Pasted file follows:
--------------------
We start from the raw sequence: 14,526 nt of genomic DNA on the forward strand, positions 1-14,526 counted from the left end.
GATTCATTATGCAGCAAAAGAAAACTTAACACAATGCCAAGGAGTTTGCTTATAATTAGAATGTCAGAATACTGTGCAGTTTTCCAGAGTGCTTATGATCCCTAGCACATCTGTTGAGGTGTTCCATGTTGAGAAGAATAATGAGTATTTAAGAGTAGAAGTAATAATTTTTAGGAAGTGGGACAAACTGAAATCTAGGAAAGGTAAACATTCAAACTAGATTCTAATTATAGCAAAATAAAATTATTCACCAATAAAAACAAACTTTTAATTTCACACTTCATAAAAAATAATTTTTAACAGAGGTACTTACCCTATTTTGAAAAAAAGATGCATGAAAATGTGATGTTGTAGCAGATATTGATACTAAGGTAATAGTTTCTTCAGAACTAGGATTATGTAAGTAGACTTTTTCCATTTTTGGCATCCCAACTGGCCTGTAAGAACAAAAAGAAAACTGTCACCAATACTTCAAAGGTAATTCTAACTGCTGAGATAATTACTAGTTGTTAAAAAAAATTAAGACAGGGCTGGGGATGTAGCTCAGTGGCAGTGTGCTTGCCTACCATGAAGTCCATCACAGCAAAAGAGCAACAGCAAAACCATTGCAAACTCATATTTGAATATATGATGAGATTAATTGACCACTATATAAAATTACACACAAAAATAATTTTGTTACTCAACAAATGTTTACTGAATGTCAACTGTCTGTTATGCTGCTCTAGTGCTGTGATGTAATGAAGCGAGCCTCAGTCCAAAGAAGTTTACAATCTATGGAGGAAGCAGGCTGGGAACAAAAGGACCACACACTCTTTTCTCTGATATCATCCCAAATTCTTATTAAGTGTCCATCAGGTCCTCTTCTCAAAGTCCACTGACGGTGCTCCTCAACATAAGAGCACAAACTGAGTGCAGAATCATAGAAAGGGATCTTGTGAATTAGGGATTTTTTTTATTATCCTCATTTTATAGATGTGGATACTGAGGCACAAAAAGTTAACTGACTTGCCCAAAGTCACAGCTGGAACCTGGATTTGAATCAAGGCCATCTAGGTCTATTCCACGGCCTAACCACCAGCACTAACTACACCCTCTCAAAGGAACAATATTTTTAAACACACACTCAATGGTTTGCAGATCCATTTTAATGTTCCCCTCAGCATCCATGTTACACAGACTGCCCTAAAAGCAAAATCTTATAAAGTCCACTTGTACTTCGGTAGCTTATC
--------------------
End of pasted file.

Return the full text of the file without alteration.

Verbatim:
We start from the raw sequence: 14,526 nt of genomic DNA on the forward strand, positions 1-14,526 counted from the left end.
GATTCATTATGCAGCAAAAGAAAACTTAACACAATGCCAAGGAGTTTGCTTATAATTAGAATGTCAGAATACTGTGCAGTTTTCCAGAGTGCTTATGATCCCTAGCACATCTGTTGAGGTGTTCCATGTTGAGAAGAATAATGAGTATTTAAGAGTAGAAGTAATAATTTTTAGGAAGTGGGACAAACTGAAATCTAGGAAAGGTAAACATTCAAACTAGATTCTAATTATAGCAAAATAAAATTATTCACCAATAAAAACAAACTTTTAATTTCACACTTCATAAAAAATAATTTTTAACAGAGGTACTTACCCTATTTTGAAAAAAAGATGCATGAAAATGTGATGTTGTAGCAGATATTGATACTAAGGTAATAGTTTCTTCAGAACTAGGATTATGTAAGTAGACTTTTTCCATTTTTGGCATCCCAACTGGCCTGTAAGAACAAAAAGAAAACTGTCACCAATACTTCAAAGGTAATTCTAACTGCTGAGATAATTACTAGTTGTTAAAAAAAATTAAGACAGGGCTGGGGATGTAGCTCAGTGGCAGTGTGCTTGCCTACCATGAAGTCCATCACAGCAAAAGAGCAACAGCAAAACCATTGCAAACTCATATTTGAATATATGATGAGATTAATTGACCACTATATAAAATTACACACAAAAATAATTTTGTTACTCAACAAATGTTTACTGAATGTCAACTGTCTGTTATGCTGCTCTAGTGCTGTGATGTAATGAAGCGAGCCTCAGTCCAAAGAAGTTTACAATCTATGGAGGAAGCAGGCTGGGAACAAAAGGACCACACACTCTTTTCTCTGATATCATCCCAAATTCTTATTAAGTGTCCATCAGGTCCTCTTCTCAAAGTCCACTGACGGTGCTCCTCAACATAAGAGCACAAACTGAGTGCAGAATCATAGAAAGGGATCTTGTGAATTAGGGATTTTTTTTATTATCCTCATTTTATAGATGTGGATACTGAGGCACAAAAAGTTAACTGACTTGCCCAAAGTCACAGCTGGAACCTGGATTTGAATCAAGGCCATCTAGGTCTATTCCACGGCCTAACCACCAGCACTAACTACACCCTCTCAAAGGAACAATATTTTTAAACACACACTCAATGGTTTGCAGATCCATTTTAATGTTCCCCTCAGCATCCATGTTACACAGACTGCCCTAAAAGCAAAATCTTATAAAGTCCACTTGTACTTCGGTAGCTTATC